About Balkan Witness                        Contact Balkan Witness


 Articles on the Ukraine Conflict


Ukraine Journal #1
Trauma vs. "normal life"; language shifts; the third answer
By Peter Lippman
October 2023

"Normal" in Lviv, early October 2023

My friend Artem, an artist whom I had gotten to know during my 2019 visit to Ukraine, met me at the main bus station upon my arrival to Lviv. As we were walking into the historic center of town, we heard an air-raid siren. Artem said calmly, "We have an hour." The pedestrian-only street was crowded with sidewalk café tables; people were socializing and enjoying an afternoon coffee. No one reacted to the siren.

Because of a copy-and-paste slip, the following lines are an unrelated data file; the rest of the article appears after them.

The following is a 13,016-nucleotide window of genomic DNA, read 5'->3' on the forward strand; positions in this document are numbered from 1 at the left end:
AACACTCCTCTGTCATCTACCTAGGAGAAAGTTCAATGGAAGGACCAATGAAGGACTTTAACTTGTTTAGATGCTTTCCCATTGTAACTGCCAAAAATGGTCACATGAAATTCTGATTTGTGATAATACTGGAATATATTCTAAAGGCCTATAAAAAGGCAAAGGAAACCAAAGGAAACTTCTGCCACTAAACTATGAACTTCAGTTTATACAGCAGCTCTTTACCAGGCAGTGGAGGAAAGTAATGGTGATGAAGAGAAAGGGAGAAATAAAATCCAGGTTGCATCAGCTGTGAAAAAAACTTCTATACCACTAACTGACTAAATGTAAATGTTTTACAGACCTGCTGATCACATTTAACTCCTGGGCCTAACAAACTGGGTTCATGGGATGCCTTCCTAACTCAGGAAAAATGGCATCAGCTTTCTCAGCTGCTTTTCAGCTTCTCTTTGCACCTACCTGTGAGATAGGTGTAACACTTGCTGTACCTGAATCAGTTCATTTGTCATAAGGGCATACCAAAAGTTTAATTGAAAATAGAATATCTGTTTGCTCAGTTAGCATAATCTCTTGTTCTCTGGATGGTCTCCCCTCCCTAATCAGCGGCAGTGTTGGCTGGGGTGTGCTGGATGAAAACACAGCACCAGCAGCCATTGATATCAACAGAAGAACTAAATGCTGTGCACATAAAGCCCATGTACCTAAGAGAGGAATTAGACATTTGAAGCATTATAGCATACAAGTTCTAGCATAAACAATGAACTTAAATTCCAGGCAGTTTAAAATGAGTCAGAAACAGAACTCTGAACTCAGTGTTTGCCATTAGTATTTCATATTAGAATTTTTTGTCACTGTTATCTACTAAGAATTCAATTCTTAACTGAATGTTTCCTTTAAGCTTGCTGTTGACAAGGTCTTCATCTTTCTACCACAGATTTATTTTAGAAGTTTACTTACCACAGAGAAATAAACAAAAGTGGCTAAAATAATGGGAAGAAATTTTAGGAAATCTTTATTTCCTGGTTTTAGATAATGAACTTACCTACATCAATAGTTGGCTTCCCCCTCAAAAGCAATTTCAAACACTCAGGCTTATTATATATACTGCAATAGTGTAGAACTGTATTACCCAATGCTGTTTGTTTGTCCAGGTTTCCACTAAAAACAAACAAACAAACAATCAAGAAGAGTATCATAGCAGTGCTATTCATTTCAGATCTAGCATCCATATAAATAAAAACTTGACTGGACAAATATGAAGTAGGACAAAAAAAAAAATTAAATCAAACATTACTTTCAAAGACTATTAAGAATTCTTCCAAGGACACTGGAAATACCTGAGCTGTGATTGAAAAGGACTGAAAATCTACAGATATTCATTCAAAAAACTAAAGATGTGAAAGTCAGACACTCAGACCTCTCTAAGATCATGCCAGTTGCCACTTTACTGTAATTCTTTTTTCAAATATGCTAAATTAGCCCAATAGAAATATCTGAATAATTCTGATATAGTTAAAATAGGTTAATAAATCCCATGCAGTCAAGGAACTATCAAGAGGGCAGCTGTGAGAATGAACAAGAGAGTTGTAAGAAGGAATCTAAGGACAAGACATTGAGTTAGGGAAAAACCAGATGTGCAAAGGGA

The alarms one hears in various parts of the country tell you that some kind of drone or projectile has departed from Russia or from the places they occupy. But they do not tell you the destination of those projectiles, nor whether they are carrying any dangerous object. There had been a missile attack near Lviv a couple of days earlier, but for this afternoon, life went on as usual. The atmosphere was reminiscent of any pleasant, historic city in Eastern Europe, such as Brno or Krakow, both of which I had just visited. It struck me that when violence is just across the border—or even in another part of the neighborhood—people who are not in the middle of it will still try to live their lives as "normally" as they can.